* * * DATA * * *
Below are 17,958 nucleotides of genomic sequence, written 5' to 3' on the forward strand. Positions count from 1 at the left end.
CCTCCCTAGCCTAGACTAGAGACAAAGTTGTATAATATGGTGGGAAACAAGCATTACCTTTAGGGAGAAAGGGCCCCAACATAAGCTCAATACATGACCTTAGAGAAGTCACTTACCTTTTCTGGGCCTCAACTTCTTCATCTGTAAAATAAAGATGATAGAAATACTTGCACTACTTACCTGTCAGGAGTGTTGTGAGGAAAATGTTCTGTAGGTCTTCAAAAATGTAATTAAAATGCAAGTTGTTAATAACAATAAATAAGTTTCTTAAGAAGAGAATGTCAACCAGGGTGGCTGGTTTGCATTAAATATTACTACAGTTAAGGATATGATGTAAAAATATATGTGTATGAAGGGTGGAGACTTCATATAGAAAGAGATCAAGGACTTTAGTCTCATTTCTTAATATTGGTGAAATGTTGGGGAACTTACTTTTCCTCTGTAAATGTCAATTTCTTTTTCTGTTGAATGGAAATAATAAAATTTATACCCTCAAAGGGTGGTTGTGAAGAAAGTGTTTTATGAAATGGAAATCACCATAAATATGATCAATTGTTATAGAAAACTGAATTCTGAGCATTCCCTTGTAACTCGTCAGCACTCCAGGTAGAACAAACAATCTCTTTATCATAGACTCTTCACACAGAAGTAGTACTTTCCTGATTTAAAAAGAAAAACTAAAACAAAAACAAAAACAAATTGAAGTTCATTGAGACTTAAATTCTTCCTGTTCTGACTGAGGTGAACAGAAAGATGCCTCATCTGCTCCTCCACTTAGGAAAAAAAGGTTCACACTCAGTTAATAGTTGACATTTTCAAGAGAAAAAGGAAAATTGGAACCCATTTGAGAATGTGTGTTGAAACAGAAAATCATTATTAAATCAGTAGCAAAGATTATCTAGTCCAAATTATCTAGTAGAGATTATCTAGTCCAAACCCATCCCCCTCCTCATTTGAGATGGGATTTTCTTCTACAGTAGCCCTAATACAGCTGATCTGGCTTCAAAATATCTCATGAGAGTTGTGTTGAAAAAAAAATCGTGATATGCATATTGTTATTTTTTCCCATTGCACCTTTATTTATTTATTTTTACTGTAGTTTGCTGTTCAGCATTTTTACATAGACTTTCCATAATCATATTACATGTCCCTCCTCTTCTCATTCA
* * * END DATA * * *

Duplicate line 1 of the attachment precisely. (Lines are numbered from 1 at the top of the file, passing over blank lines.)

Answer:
Below are 17,958 nucleotides of genomic sequence, written 5' to 3' on the forward strand. Positions count from 1 at the left end.